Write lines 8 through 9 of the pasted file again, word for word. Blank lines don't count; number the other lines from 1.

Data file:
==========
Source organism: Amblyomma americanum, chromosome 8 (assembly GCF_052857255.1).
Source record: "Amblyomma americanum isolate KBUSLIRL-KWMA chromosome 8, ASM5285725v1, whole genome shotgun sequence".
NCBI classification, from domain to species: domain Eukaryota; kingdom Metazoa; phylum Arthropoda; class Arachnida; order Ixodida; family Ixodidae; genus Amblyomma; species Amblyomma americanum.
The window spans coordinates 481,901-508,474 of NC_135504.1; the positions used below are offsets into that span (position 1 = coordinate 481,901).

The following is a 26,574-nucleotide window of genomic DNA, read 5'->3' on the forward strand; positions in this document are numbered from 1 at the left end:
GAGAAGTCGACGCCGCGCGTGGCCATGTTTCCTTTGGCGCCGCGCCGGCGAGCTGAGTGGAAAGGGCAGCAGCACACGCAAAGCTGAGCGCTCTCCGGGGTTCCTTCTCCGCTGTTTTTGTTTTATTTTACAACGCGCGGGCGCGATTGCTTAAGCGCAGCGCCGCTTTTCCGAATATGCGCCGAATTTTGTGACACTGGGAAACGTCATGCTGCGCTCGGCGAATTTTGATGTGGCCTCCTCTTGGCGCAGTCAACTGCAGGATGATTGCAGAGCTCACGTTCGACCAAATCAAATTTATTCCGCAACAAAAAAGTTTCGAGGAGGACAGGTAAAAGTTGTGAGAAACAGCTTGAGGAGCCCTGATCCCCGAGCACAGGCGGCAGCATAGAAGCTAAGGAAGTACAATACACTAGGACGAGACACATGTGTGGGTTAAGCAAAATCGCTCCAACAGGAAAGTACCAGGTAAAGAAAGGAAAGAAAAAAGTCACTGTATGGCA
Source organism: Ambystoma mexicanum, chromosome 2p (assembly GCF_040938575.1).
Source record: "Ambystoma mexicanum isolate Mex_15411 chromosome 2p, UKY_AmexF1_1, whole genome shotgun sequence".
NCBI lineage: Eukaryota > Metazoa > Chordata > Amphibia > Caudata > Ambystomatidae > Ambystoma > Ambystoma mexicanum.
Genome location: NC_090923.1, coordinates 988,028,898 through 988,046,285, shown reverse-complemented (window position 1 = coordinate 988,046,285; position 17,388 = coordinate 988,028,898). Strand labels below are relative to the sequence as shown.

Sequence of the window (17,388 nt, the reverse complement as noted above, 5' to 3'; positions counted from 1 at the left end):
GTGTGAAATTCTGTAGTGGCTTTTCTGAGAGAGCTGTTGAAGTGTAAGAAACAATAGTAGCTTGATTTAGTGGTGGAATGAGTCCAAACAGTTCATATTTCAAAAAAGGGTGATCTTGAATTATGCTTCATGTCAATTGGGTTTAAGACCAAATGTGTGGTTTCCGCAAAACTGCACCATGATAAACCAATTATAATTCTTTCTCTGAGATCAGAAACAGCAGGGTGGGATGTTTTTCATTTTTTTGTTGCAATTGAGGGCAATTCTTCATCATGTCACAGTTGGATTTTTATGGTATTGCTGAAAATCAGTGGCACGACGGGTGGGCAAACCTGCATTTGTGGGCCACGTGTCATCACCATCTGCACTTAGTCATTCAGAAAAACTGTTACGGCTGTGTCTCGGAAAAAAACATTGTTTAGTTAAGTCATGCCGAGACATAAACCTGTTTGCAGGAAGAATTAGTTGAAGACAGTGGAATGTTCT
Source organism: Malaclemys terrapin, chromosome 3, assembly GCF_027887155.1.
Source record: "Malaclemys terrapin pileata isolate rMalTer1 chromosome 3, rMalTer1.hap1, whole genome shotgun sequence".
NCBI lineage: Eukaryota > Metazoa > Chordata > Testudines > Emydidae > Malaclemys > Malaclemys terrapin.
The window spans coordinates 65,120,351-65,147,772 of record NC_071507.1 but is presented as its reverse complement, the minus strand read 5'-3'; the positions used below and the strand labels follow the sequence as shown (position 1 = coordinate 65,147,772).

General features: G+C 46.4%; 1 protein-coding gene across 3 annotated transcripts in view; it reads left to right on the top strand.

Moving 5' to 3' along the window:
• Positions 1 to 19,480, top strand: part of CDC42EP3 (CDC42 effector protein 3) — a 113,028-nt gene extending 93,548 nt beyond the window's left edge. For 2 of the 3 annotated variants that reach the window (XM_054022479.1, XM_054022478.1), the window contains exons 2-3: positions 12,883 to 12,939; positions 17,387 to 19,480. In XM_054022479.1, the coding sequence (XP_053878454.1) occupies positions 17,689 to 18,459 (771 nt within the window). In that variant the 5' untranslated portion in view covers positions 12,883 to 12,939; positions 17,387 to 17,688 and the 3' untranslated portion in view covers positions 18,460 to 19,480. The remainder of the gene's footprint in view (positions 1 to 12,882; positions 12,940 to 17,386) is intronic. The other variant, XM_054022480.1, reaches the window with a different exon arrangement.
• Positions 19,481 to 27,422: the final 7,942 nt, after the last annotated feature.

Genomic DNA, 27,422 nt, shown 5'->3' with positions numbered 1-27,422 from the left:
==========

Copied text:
Source record: "Ambystoma mexicanum isolate Mex_15411 chromosome 2p, UKY_AmexF1_1, whole genome shotgun sequence".
NCBI lineage: Eukaryota > Metazoa > Chordata > Amphibia > Caudata > Ambystomatidae > Ambystoma > Ambystoma mexicanum.